The main control of basal hepatic and renal glucose production is exerted by the sum of several neurohormonal and metabolic influences, some stimulatory, others inhibitory. Figure 14.3 depicts the control system in the liver as a simple balance between inhibition and stimulation. Both parasympathetic and sympathetic fibers reach the liver via the splanchnic nerves, thereby supplying autonomic nervous modulation of both glucose production and uptake. An increase in parasympathetic impulses restrains glycogenesis and enhances glycogen synthesis, while an increase in sympathetic outflow to the liver stimulates glucose output via potentiation of both glycogenolysis and gluconeogenesis . In humans, the influence of the sympathetic nervous system on hepatic glucose metabolism can be demonstrated under conditions of acute stimulation, but the contribution of the autonomic nervous system to the maintenance of basal glucose production remains undetermined.
As for metabolic signals, hyperglycemia per se can effectively inhibit liver glucose output in normal humans . As shown in Figure 14.4, during constant hyperglycemia (maintained by the hyperglycemic clamp technique) hepatic glucose production is significantly reduced in comparison with euglycemia even when the endogenous insulin response to hyperglycemia is blocked by somatostatin. It is evident from Figure 14.4 that normally the two inhibitory signals, hyperglycemia and endogenous hyperinsulinemia, concur to shut off glucose production [32–34]. Hypoglycemia by itself may trigger an increase in hepatic glucose release even when one or more counterregulatory influences are paralyzed . Studies in humans [33,36] and in dog  have established a role for a portosystemic glucose concentration gradient in controlling hepatic glucose handling. Thus, intraportal glucose infusion specifically alters the partitioning of a glucose load among tissues, by stimulating net hepatic glucose uptake and reducing peripheral glucose uptake. Of other metabolic signals, it is difficult to demonstrate in humans an increase in hepatic glucose production by infusing large quantities of glycerol, lactate, or a mixture of amino acids, as long as there is physiologic hyperinsulinemia to balance out such a gluconeogenic push.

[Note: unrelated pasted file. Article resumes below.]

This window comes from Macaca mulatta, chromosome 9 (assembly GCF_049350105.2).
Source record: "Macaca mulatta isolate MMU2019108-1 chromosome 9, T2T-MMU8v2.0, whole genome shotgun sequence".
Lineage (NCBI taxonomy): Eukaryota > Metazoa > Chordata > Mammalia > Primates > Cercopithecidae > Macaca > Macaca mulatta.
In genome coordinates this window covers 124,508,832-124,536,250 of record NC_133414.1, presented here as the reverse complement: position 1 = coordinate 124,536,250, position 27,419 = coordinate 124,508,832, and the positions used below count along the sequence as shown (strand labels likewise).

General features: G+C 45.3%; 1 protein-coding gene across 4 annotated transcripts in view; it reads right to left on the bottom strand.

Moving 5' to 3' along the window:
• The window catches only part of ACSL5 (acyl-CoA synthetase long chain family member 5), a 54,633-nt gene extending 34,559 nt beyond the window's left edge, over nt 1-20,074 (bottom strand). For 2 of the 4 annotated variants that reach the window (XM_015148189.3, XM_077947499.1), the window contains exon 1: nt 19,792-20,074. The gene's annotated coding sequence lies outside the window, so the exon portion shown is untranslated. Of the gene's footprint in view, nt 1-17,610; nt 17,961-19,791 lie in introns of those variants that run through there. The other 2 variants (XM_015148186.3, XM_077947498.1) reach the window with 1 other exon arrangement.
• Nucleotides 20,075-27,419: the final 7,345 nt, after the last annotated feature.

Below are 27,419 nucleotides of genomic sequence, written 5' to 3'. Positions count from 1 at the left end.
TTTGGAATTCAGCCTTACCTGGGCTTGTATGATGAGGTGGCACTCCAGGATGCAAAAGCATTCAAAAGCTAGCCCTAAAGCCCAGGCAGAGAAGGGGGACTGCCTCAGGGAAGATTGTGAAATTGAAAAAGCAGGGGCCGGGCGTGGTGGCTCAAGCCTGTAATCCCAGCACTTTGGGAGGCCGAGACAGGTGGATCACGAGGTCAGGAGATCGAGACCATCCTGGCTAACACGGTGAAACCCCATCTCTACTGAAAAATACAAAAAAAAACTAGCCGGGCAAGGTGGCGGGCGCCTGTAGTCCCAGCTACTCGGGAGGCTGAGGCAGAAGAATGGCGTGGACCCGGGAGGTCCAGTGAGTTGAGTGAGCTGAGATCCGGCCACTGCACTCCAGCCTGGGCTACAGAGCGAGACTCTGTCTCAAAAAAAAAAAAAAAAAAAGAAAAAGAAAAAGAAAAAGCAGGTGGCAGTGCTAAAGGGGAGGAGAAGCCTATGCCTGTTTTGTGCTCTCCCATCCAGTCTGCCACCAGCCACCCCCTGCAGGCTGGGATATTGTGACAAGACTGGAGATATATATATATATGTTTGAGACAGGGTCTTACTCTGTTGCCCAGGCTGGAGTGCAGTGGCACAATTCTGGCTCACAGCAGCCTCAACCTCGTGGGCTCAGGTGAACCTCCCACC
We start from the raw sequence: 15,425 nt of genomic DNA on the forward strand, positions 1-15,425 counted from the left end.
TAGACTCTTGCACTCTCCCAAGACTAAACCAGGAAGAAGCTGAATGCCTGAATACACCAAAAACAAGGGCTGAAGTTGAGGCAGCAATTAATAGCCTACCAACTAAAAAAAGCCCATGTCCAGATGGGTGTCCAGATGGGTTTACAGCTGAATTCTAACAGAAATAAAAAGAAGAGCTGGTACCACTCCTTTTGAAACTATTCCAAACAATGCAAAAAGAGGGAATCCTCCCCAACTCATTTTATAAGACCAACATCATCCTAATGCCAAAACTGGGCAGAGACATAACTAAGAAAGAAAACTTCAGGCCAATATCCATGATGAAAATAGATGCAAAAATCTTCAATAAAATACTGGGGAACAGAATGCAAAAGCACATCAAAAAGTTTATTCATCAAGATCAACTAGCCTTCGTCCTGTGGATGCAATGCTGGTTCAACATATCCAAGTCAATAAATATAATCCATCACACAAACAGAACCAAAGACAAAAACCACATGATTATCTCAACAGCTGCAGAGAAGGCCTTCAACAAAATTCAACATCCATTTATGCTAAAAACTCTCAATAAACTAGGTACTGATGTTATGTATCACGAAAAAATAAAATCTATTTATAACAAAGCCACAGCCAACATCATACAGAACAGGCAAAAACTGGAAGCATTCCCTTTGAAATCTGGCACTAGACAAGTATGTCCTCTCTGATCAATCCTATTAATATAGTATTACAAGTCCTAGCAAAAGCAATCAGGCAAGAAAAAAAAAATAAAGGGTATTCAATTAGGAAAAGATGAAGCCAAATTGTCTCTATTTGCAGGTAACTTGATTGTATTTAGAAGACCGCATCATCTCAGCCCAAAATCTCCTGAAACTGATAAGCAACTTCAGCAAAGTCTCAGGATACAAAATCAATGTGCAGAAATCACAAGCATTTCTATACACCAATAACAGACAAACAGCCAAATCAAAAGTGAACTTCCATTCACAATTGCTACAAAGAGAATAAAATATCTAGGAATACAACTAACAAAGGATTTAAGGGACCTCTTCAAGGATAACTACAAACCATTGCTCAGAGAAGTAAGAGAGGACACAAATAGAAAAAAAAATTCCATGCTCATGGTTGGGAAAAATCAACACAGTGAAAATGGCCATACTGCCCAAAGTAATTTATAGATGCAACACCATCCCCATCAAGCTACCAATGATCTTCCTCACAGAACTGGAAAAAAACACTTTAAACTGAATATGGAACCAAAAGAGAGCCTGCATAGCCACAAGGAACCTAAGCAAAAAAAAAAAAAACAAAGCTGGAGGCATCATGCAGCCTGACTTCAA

Note, that an increased provision of precursors may well lead to increased intrahepatic formation of glucose-6-phosophate (G6P), but the eventual fate of this intermediate may be glycogen rather than free glucose if control of the rate-limiting step for free glucose production, namely G6Pase activity, is not simultaneously loosened. Free fatty acids (FFA) stand out as one substrate that may play an important role in setting the level of hepatic glucose production. Since only odd-chain FFA (i.e., propionate) can donate their carbon to oxaloacetate in the tricarboxylic acid cycle, FFA do not represent an important precursor for gluconeogenesis. Most physiologic FFA are even-chain, and they exchange their carbon moieties with tricarboxylic acid cycle intermediates but do not contribute to de novo glucose synthesis. Nevertheless, enriching the perfusion medium of isolated rat liver with oleate or palmitate induces an increase in new glucose formation from lactate or pyruvate . Moreover, FFA and/or products of their oxidation (e.g. citrate and acetyl-CoA) activate key gluconeogenic enzymes such as pyruvate carboxylase, phosphoenolpyruvate carboxykinase, and G6Pase [38,39]. In addition, raised FFA concentrations in vivo are accompanied by raised glycerol levels, resulting from hydrolysis of triglycerides. Therefore, accelerated lipolysis normally supplies both the stimulus (FFA) and the substrate (glycerol) for gluconeogenesis. Finally, the liver takes up FFA avidly (with an extraction ratio of ∼30%), and oxidizes them efficiently (as indicated by the low respiratory quotient of the organ) [40,41]. Thus, there are all the requisites to consider FFA oxidation in the liver as the energy-providing process that is coupled to energy-requiring gluconeogenesis. In isolated hepatocytes, FFA in micromolar amounts inhibit glycogen synthase , which suggests that an additional interaction of this substrate with hepatic glucose metabolism may be at the level of glycogen metabolism. In healthy volunteers, short-term infusion of triglycerides with heparin (to activate lipoprotein lipase and elevate the plasma FFA concentration) results in an increase in hepatic glucose output under conditions (hyperglycemia and somatostatin block of endogenous insulin response) mimicking the key features of diabetes . When endogenous insulin is allowed to rise, or when exogenous insulin is administered, the stimulatory effect of triglyceride infusion on hepatic glucose release is easily overcome. Consistent with this, FFA infusion in healthy subjects augments hepatic gluconeogenesis but basal hepatic glucose production does not rise because of a reciprocal decrease in hepatic glycogenolysis [40,44].